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Negotiating collective and individual agency: a qualitative study of young women's reproductive health in rural India
Uppsala University.
Uppsala University.
University of Oxford.
Action Research & Training for Health, Udaipur, Rajasthan, India.
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2015 (English)In: Qualitative Health Research, ISSN 1049-7323, E-ISSN 1552-7557Article in journal (Refereed) Epub ahead of print
Abstract [en]

The societal changes in India and the available variety of reproductive health services call for evidence to inform health systems how to satisfy young women's reproductive health needs. Inspired by Foucault's power idiom and Bandura's agency framework, we explore young women's opportunities to practice reproductive agency in the context of collective social expectations. We carried out in-depth interviews with 19 young women in rural Rajasthan. Our findings highlight how changes in notions of agency across generations enable young women's reproductive intentions and desires, and call for effective means of reproductive control. However, the taboo around sex without the intention to reproduce made contraceptive use unfeasible. Instead, abortions were the preferred method for reproductive control. In conclusion, safe abortion is key, along with the need to address the taboo around sex to enable use of "modern" contraception. This approach could prevent unintended pregnancies and expand young women's agency.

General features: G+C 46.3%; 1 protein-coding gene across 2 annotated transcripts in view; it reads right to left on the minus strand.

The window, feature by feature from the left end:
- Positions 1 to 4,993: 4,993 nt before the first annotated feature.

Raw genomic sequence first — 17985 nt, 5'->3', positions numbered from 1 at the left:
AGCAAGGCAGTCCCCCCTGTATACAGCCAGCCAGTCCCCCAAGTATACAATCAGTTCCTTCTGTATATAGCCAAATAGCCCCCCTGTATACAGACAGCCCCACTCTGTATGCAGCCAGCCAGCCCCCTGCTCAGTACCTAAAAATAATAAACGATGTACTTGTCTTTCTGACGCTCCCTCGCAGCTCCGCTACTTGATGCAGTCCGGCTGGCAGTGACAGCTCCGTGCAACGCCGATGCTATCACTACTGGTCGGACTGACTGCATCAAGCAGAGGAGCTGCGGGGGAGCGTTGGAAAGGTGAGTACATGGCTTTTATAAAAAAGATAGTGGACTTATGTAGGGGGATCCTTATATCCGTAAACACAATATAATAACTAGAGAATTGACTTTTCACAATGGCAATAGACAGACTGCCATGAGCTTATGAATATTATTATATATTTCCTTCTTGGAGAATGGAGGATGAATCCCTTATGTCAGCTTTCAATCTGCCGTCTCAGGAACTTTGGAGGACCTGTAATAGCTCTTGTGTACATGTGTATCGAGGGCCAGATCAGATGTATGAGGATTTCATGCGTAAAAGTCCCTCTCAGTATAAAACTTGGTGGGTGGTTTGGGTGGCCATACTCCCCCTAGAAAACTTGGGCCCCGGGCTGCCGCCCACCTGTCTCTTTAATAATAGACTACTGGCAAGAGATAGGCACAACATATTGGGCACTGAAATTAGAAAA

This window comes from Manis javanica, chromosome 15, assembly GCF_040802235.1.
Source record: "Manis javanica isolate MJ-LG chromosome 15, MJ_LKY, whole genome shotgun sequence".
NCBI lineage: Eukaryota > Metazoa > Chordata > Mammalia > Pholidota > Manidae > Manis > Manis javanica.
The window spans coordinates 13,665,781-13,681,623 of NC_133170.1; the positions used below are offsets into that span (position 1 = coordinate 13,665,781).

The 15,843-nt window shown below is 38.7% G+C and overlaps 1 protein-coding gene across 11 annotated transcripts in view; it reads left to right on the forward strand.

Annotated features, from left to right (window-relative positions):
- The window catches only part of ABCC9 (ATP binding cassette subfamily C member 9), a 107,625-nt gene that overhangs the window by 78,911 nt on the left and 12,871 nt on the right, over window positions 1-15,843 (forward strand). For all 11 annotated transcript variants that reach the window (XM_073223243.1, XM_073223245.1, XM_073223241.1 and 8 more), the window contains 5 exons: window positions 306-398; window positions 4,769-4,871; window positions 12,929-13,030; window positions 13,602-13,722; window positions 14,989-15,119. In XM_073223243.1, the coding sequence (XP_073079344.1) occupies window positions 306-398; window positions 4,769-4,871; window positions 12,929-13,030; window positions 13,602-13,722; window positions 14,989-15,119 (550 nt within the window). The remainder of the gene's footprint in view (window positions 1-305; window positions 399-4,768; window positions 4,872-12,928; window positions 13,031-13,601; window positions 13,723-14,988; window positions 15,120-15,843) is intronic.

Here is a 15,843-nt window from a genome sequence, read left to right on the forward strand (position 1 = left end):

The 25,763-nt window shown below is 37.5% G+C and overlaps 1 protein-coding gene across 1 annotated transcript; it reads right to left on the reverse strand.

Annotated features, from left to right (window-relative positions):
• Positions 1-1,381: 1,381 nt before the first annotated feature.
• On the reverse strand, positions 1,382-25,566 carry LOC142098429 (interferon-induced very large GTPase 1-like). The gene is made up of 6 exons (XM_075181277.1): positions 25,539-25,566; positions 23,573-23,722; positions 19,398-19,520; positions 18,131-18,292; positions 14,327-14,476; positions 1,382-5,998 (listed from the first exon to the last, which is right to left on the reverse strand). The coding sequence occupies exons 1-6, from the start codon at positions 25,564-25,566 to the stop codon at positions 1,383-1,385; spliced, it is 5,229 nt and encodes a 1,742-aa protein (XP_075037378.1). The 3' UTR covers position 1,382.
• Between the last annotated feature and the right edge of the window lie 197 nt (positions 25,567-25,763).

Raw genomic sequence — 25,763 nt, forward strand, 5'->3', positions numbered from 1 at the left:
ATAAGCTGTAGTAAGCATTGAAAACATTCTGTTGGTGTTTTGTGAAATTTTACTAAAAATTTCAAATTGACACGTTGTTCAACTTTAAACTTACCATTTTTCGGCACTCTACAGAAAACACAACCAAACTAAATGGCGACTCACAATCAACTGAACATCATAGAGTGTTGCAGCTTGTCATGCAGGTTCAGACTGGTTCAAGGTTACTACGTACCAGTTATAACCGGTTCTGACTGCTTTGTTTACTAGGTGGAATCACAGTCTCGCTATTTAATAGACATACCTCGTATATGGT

Place, publisher, year, edition, pages
Keyword [en]
reproductive decision making, contraception, abortion, agency, rural India, reproductive health policy, qualitative in-depth interviews
National Category
Health Sciences
Research subject
Health and Welfare
URN: urn:nbn:se:du-19954DOI: 10.1177/1049732315613038PubMedID: 26531879OAI: diva2:867685
Available from: 2015-11-06 Created: 2015-11-06 Last updated: 2016-05-31Bibliographically approved

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